A Seattle doctor claims she was ‘humiliated and ‘belittled’ by a flight attendant after she disposed of her young daughter’s dirty diaper in the restroom trash can, and was later told she was placed on the ‘no-fly’ list for disposing of a ‘biohazard.’
Farah Naz Khan, 34, was traveling on a United Airlines flight from Kalispell, Montana to Houston with her husband and her daughter, who is under the age of 2, on Friday.
About halfway through flight, which was operated by United’s regional partner Mesa Airlines, Khan said she brought her daughter to a diaper changing station in the rear of the plane and threw out her daughter’s dirty diaper in a scented bag, as she had done on previous flights.
On her way back to her seat, though, she claims, a white, male flight attendant in first class confronted her.
‘When I walked back to the front holding my diaper wipes container, and like the pad that we use to change my daughter’s diaper on, the flight attendant accosted me and said: “Did you dispose of a diaper back there? That’s a biohazard,”‘ Khan recounted to NBC News.
She said she tried to explain her situation to the flight attendant and asked him whether he wanted her to retrieve the used diaper, and he said ‘yes.’
Farah Naz Khan, a 34-year-old mother from Seattle, claims a flight attendant on a United Airlines flight accosted her after she threw away her young daughter’s dirty diaper in the bathroom garbage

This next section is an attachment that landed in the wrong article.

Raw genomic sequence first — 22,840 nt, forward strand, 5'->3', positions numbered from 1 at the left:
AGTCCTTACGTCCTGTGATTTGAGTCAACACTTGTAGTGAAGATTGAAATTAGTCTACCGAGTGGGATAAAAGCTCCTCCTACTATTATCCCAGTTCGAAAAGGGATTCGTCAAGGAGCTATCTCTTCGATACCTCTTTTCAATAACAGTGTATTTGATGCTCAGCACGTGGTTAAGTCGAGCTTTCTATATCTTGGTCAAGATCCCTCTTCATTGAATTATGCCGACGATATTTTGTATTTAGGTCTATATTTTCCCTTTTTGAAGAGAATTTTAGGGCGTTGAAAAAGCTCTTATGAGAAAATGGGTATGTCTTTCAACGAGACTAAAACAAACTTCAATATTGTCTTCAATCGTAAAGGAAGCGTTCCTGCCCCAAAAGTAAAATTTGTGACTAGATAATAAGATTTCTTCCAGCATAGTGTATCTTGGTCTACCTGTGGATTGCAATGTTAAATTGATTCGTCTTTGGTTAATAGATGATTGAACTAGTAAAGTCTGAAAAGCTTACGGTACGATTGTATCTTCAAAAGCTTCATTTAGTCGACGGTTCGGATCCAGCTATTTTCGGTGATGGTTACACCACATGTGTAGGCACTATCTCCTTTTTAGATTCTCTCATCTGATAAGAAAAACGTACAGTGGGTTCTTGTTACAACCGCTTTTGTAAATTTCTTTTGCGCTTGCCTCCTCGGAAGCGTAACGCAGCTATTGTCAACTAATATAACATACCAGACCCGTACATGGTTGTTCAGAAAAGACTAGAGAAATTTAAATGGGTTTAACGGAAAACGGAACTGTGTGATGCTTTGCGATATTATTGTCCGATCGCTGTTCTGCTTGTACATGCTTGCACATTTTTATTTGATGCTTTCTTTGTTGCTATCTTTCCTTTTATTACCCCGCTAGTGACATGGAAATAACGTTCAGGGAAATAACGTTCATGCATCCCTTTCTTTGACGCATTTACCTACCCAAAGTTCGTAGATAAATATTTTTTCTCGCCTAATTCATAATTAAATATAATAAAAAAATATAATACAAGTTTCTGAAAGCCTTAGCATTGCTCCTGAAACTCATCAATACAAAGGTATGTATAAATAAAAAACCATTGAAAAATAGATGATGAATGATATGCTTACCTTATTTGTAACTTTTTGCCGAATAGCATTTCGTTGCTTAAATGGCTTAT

She said she wrapped the dirty diaper in a scented bag before disposing it, as she had done on other flights in the past. Pictured is what Khan carries with her on flights
So, she started fishing through the garage bin, making her feel ‘humiliated’ and ‘belittled,’ which turned to anger when she asked another flight attendant for a garbage bag to put the diaper in, and he told her she did not do anything wrong.
Khan said she then tried to once again talk to the flight attendant who had accosted her, whose name she did not get, but ‘he yelled at me again and said he didn’t want to deal with me.’
Ultimately, Khan said, she disposed of the dirty diaper when she got off the flight in Houston, and promptly filed a formal complaint with United and the Federal Aviation Administration.
About three hours later, she said, she got a call from an unidentified 1-800 number, and when she picked up the phone, she realized it was the flight attendant on the line.
‘I recognized the voice,’ she said, adding that he told her “Due to a biohazard incident on the plane today, we’ve placed you on the no-fly list.”
‘This made me very angry because I suffered the humiliating experience,’ she told NBC. ‘I also didn’t dispose of the diaper on the plane, even if it was considered a biohazard. I walked it off the plane and threw it away myself outside the flight.’
She said the phone call with the flight attendant then became ‘scary,’ as he started spewing profanities at her, and told her: “You people bring your children everywhere. Don’t you know that some people just want a peaceful flight and don’t want to listen to your effing children.”
He allegedly also told her: “You people should just drive everywhere,” according to KIRO News.
Khan, a Muslim American of South Asian descent, said she did not know what he meant by ‘you people,’ but thought it sounded derogatory.
She later put the phone call on speaker, as her daughter was talking, allegedly prompting the flight attendant to tell her, “I hear your obnoxious daughter in the background.”
She hung up on him shortly thereafter.
A United Airlines representative told KOMO that Khan had not actually been placed on the no-fly list, and she was able to travel back to Seattle on Monday.